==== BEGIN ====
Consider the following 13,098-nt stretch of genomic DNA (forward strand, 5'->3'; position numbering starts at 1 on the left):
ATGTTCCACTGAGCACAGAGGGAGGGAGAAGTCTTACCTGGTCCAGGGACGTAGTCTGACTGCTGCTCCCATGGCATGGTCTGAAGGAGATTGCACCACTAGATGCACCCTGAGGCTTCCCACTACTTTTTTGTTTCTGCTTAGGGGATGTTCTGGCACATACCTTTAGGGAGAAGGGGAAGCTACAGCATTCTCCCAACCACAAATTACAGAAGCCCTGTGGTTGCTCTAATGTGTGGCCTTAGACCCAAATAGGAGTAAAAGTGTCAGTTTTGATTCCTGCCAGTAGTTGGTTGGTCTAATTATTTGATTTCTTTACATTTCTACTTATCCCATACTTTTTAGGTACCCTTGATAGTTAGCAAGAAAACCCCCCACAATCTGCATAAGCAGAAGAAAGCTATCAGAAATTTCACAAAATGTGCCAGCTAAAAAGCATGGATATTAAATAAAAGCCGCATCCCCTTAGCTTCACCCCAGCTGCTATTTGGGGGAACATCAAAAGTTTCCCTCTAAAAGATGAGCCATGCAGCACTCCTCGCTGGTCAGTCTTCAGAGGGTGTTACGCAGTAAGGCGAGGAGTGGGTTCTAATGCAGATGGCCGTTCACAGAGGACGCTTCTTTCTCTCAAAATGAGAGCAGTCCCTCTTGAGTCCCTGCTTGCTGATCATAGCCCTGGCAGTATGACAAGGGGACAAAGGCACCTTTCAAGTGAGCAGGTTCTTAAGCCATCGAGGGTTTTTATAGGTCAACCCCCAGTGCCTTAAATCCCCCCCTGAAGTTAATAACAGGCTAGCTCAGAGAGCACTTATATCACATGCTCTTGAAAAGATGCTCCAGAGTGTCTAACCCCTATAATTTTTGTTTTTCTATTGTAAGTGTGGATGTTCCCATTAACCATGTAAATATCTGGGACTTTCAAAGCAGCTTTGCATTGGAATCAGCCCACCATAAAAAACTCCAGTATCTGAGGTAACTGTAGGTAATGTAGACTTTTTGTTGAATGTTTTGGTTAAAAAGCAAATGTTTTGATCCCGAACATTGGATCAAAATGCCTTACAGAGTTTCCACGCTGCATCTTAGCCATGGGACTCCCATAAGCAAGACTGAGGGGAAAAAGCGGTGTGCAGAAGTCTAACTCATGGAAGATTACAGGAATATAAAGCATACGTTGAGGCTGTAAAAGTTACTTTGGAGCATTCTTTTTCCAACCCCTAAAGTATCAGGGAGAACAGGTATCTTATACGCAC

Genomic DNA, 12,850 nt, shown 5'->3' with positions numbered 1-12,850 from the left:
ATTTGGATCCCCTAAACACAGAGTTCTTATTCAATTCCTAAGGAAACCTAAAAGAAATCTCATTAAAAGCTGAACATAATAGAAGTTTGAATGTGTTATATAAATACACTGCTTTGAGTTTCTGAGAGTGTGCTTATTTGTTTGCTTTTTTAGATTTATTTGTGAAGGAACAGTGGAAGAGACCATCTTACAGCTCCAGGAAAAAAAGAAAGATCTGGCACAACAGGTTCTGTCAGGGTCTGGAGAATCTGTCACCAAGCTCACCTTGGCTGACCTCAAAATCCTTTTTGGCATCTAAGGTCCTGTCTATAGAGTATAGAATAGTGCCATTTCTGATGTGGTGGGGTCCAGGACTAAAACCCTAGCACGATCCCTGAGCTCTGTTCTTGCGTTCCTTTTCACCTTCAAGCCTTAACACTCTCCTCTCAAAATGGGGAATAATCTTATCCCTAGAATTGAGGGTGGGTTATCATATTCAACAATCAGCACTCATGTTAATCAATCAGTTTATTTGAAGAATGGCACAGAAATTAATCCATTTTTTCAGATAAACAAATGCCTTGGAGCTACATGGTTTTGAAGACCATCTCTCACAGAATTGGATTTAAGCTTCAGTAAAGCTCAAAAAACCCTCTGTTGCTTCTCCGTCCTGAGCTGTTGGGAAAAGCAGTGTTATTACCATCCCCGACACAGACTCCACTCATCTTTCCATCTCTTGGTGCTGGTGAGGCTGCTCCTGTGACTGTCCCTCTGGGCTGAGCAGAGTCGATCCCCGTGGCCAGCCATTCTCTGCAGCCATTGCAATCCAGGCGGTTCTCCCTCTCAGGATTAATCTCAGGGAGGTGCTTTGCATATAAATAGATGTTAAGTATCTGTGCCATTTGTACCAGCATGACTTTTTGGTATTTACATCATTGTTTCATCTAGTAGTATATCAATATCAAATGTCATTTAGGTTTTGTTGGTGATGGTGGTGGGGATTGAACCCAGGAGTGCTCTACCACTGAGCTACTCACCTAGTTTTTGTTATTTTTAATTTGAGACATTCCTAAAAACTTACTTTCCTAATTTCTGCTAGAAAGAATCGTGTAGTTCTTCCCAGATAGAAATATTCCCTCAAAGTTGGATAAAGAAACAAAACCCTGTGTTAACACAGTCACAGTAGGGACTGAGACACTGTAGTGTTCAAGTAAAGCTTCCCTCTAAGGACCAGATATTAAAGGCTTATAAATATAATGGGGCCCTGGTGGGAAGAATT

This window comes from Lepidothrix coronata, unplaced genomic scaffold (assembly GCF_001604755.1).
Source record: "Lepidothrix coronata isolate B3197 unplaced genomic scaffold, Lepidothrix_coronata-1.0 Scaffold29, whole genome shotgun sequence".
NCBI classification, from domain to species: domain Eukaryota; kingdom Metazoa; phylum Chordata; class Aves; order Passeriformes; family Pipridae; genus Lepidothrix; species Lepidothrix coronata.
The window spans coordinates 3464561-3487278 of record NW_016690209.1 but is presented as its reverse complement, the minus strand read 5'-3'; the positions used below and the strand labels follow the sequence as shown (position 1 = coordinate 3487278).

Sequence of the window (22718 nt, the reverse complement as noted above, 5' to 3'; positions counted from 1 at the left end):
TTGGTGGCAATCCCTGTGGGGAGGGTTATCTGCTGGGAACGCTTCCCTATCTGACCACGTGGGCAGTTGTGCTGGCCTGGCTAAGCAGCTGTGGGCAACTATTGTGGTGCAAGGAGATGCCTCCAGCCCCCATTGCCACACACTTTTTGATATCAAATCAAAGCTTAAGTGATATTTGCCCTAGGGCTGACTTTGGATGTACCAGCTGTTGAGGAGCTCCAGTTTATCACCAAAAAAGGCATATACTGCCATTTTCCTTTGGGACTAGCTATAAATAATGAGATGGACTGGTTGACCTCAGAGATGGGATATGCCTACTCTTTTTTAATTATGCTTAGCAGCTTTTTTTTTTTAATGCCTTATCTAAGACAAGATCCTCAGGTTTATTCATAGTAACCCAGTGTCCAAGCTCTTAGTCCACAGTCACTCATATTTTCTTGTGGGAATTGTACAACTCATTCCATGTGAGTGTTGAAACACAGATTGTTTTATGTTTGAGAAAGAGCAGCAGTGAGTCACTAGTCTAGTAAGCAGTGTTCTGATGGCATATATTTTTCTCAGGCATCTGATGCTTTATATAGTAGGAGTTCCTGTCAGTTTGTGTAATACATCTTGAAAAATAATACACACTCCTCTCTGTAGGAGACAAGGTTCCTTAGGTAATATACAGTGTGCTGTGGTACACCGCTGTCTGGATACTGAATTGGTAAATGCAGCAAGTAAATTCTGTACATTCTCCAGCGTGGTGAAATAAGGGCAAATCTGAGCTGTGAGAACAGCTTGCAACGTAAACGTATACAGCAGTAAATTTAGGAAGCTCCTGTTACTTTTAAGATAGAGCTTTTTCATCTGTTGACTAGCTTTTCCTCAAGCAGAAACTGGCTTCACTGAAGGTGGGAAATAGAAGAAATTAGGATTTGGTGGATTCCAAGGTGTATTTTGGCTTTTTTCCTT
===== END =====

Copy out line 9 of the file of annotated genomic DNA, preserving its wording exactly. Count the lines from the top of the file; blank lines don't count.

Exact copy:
Sequence of the window (22718 nt, the reverse complement as noted above, 5' to 3'; positions counted from 1 at the left end):